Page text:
The Act mandates that space flight participants fly in an environment of informed consent. That means the participant will be told in advance of the risk involved; given the facts to read; be required to sign the document indicating it has been read and understood; and then, and only then, board the craft.
The CSLAA, therefore, allows individuals to fly at their own physical and financial risk. Conditional indemnification was extended by the government to cover the operators of human space flight vehicles under an FAA license. Space flight participants, however, were excluded from eligibility for indemnification. Even so, nothing prevents a licensee or operator from adding individual space flight participants as additional insured parties under its liability policy.
These provisions and others were finalized on December 15, 2006 with the publication of the final rule for Private Human Space flight requirements for crew and space flight participants. The rule took effect on February 13, 2007.
The Commercial Space Launch Amendments Act of 2004 also created an experimental permit regime and directed my office to model it after existing experimental airworthiness certificates.
The objective was to come up with a process that is more streamlined, less rigid, and hopefully less burdensome than the existing licensing process. To highlight some of the differences:
A permit may only be granted for suborbital reusable rockets that are being flown for research and development, showing compliance with requirements for a license, or for crew training.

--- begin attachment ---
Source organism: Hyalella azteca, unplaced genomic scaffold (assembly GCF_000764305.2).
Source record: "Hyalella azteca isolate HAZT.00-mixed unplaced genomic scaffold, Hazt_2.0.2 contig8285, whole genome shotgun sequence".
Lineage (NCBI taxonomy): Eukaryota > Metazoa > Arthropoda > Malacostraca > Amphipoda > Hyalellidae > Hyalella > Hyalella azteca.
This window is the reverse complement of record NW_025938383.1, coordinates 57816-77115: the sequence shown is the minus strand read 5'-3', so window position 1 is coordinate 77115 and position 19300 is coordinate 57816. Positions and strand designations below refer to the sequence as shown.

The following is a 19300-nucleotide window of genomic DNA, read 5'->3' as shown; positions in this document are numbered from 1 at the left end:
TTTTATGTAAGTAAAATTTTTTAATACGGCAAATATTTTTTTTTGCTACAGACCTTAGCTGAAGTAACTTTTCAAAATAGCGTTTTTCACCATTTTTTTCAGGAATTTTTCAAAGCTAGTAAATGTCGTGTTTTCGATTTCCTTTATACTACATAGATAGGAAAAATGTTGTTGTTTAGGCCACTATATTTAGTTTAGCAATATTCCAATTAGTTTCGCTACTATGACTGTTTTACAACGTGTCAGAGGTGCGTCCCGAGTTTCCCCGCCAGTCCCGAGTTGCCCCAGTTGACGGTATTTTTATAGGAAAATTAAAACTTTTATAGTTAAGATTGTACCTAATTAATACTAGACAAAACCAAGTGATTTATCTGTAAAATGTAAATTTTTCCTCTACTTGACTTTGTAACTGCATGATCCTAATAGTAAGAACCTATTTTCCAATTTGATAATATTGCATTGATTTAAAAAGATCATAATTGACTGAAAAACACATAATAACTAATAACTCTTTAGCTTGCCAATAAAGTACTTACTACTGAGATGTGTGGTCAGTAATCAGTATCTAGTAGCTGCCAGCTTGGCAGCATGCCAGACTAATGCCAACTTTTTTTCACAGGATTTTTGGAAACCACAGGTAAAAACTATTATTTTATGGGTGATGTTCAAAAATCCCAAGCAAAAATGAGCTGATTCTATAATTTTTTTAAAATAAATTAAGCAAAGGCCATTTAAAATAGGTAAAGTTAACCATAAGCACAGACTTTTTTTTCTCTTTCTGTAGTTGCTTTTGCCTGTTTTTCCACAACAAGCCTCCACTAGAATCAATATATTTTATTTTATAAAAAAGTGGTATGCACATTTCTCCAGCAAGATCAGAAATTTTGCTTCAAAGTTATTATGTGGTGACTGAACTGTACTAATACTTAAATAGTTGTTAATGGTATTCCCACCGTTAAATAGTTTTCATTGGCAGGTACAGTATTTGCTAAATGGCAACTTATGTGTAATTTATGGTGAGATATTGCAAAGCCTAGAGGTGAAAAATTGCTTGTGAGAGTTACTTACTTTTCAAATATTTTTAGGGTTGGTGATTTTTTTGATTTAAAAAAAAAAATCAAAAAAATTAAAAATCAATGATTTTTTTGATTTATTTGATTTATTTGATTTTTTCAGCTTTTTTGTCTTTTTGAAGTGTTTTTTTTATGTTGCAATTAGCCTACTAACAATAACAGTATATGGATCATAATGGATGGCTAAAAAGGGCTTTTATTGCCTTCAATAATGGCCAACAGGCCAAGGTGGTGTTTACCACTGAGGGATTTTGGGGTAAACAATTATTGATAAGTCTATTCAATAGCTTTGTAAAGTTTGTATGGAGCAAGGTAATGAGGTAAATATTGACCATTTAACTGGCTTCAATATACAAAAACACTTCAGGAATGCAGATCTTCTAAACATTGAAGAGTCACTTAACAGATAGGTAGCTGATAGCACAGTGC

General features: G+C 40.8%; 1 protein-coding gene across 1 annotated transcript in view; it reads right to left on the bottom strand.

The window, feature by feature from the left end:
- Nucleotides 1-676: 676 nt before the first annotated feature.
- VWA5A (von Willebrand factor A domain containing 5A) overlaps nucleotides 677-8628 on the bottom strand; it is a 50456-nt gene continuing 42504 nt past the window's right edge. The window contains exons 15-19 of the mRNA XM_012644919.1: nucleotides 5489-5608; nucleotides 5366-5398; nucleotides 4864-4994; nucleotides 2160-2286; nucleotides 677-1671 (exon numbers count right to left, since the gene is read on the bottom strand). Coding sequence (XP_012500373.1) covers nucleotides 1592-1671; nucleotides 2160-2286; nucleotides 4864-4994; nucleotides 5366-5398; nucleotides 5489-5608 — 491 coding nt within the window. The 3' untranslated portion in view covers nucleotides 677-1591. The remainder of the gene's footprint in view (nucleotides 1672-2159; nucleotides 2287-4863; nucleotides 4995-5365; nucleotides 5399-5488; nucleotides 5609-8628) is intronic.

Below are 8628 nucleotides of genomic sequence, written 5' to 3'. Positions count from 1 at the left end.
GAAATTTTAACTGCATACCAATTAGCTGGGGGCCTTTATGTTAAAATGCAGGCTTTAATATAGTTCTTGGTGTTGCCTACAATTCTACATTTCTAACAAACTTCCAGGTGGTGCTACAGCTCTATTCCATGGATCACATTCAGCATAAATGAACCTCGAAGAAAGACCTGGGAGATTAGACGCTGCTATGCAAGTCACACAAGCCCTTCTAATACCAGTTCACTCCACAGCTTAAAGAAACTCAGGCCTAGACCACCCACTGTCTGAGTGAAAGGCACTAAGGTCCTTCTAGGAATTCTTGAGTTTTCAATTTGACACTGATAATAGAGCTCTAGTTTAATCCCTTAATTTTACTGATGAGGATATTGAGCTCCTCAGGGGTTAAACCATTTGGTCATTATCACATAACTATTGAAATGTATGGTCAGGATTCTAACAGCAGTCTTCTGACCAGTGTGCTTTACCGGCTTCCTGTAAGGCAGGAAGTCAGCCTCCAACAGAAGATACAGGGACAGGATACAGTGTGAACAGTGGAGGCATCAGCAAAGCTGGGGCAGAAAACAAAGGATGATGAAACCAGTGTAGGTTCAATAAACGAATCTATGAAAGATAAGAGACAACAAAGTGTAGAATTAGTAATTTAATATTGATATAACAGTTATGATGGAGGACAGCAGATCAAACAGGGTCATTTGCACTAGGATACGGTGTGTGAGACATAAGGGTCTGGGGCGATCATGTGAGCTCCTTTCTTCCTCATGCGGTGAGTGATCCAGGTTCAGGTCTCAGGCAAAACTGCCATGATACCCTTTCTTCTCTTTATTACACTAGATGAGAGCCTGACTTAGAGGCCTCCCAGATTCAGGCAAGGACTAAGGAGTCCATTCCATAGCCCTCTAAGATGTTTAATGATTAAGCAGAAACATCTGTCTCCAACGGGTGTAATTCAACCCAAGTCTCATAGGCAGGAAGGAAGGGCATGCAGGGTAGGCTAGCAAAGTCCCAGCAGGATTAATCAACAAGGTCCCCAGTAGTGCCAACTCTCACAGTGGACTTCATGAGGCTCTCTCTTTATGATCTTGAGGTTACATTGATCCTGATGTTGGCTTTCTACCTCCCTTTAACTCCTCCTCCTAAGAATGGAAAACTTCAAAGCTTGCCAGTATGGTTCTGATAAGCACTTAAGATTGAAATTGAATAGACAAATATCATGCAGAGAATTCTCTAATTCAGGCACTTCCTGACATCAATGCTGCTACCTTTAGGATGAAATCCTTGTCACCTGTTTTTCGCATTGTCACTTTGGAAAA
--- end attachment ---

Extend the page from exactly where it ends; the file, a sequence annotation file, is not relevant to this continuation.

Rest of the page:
For an experimental permit the FAA has to make an issuing decision within 120 days. For a license, we have 180 days.
Under a permit, a reusable suborbital rocket may not be operated to carry property or humans for compensation or for hire. In other words, a person can’t pay money and go for a ride. No such restriction applies under a license.
There is no indemnification provision for a permitted launch or reentry. There is such a provision under a license.
On April 6, 2007 the FAA issued the final rule on these experimental permits for reusable launch vehicles.
A Final Word About Our Work
What I have tried to do today is give some examples of how we have taken the vital yet abstract notion of safe spaceflight operations and converted it into concrete standards. In an enterprise as fundamentally risky as space flight, discipline and order are indispensable to progress. The developers and operators in the United States feel as strongly about this as the national policy makers do.
My office, the Office of Commercial Space Transportation, is the frontline regulator in this effort. As noted, we are an office within the Federal Aviation Administration which itself operates under the supervision of the U.S. Department of Transportation.
People who want to build and fly spacecraft intended for commercial use, whether for payloads or taking humans into space, can come to our office to begin the process of obtaining the necessary approvals.
The application process requires time and effort in the face of exacting standards. That in itself is a plus when it comes to safety. It also facilitates the application effort since the entire process moves through the single portal of our office.
In addition, we are also the office that licenses the operation of spaceports in the United States. Our office is small in number — less than 70 full time employees — but they are gifted and passionate people, certainly a useful combination of assets in a complex enterprise.
The regulatory history I have presented today suggests that change will be a permanent feature of commercial space transportation. We, after all, have only just begun. As commercial human space flight emerges, we expect change will be our constant companion as we learn more and entrepreneurs explore new avenues of technology.
Under the guidance of the United States Congress, the FAA Office of Commercial Space Transportation expects to make course corrections as necessary, mindful of our mandate to encourage, facilitate and promote a new means of transportation while maintaining a total commitment to public safety.